The Man Who Mistook His Wife for a Hat: And Other Clinical Tales by Oliver Sacks
The Man Who Mistook His Wife for a Hat: And Other Clinical Tales
(Touchstone, New York: 1998)
Many of the case studies previously published in similar forms, starting in 1970 and through 1984 (when book was first published).
READ: April 2008
This was an interesting read, with some truly fascinating stories of people with various mental disorders. Dr. Sacks has been working with patients with neurological disorders for a very long time, so he has many stories to tell.
While I enjoyed the book on the whole, I found it a little unsatisfying, however - I wanted more in terms of neurological explanations and perhaps even a word or two about the philosophical side of neurological disorder (which Dr. Sacks kept alluding to but never going into more detail about). For the majority of the stories, Dr. Sacks just states the facts of the case, makes one or two observations, then moves on... I understand that it was not always possible to follow-up with the patients, to see perhaps how a particular type of treatment was working out, but it felt a little too much like I'd sat down with him in a bar and now he was telling me story after story without a chance for me to get a word (or question) in edgewise: "Here's an interesting story ... Here's another one ... What about this guy? ... It makes you wonder about what it really means to be human doesn't it? But enough about that already, how about this case here?"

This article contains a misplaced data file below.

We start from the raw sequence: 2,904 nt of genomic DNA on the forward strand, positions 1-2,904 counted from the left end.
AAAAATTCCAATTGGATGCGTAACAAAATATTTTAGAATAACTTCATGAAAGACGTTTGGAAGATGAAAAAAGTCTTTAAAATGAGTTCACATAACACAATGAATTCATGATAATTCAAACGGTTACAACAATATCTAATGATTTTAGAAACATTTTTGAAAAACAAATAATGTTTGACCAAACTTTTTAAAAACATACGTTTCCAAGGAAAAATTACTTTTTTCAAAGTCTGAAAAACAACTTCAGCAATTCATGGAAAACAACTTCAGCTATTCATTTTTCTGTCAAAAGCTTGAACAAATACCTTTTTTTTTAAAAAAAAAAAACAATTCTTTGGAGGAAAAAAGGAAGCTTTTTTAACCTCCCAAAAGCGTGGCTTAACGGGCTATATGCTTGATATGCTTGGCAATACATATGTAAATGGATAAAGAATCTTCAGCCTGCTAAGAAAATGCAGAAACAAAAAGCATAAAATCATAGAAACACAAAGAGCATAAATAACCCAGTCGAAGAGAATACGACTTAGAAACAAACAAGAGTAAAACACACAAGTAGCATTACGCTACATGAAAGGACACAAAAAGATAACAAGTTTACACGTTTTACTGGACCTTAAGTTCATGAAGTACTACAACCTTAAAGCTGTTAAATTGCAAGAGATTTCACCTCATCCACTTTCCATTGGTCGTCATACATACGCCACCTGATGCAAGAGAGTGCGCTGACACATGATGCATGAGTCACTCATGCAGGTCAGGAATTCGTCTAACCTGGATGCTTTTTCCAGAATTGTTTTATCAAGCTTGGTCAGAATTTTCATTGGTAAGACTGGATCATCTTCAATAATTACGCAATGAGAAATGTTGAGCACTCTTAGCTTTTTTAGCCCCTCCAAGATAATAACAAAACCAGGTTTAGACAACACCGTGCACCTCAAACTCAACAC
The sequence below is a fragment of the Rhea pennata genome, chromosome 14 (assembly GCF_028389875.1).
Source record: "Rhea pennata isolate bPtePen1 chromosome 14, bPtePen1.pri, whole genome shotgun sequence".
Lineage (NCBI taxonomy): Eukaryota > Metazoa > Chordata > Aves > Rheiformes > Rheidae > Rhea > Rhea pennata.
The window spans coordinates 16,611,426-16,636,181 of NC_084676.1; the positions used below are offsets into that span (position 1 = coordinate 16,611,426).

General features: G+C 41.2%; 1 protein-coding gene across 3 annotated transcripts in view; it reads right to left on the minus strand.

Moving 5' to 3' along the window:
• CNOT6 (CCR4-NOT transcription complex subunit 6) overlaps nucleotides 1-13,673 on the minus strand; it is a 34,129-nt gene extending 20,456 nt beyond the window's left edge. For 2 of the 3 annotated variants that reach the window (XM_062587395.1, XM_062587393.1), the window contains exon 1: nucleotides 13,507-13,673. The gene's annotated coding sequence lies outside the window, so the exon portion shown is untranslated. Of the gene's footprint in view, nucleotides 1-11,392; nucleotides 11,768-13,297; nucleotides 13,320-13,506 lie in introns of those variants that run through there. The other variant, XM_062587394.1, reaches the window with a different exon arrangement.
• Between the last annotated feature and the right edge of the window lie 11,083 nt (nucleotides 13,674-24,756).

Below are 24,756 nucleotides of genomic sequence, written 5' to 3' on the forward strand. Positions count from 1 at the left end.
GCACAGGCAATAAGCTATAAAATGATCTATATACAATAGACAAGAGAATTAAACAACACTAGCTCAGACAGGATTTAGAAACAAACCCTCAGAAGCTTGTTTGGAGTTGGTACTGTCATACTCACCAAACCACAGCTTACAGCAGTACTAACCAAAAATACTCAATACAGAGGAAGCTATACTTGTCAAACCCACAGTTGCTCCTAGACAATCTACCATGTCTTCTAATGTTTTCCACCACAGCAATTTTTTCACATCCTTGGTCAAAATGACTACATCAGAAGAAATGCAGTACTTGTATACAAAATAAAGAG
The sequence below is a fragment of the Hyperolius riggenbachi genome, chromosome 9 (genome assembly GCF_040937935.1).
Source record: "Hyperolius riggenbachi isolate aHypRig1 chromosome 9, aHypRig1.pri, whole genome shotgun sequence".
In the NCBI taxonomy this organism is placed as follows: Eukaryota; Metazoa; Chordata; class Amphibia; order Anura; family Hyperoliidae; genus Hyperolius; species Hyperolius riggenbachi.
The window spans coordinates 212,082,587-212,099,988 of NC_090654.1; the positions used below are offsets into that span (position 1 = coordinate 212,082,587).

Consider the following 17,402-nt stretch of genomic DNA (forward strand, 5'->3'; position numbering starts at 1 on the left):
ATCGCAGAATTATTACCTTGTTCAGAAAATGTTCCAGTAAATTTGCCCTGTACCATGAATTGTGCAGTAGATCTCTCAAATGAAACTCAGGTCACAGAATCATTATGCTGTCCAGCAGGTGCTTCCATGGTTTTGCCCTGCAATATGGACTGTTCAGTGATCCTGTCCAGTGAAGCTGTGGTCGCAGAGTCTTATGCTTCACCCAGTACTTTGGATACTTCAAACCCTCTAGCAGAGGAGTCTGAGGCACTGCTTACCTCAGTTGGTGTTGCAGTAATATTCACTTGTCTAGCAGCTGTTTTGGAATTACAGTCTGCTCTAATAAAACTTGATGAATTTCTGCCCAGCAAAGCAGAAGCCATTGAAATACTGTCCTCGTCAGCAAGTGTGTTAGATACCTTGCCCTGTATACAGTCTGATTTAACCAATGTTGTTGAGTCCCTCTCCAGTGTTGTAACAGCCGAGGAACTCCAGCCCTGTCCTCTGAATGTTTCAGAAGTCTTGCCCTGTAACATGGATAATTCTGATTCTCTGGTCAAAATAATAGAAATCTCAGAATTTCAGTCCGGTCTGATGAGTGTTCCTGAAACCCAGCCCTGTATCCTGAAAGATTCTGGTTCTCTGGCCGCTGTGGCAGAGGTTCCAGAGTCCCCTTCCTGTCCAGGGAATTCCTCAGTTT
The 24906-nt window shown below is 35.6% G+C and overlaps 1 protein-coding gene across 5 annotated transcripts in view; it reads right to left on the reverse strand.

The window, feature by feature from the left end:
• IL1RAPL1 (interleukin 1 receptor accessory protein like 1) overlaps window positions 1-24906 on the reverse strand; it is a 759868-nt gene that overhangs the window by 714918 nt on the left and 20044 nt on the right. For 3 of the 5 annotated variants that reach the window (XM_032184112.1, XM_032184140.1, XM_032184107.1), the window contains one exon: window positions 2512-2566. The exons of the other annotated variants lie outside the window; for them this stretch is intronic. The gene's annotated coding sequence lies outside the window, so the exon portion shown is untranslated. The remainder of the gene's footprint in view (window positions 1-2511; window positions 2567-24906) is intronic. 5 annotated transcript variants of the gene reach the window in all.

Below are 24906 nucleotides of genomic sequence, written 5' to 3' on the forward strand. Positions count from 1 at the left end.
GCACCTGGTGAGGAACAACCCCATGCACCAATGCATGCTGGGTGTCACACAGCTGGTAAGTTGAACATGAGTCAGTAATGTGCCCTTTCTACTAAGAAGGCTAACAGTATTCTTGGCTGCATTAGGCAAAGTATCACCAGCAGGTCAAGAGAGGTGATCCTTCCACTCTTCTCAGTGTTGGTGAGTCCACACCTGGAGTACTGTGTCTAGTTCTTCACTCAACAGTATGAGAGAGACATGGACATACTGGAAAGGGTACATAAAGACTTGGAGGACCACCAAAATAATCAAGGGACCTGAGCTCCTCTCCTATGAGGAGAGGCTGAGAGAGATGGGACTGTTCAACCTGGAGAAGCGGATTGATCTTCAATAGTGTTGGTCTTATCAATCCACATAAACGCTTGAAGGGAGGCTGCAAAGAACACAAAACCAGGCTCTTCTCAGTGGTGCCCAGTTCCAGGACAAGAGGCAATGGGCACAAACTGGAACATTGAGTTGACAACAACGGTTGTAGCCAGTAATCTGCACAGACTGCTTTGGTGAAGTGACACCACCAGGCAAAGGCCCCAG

So overall: Interesting, but if you were hoping to get some insight into how the human mind works or a bit of an understanding for why a certain disorder may or may not develop, you'll have to look elsewhere.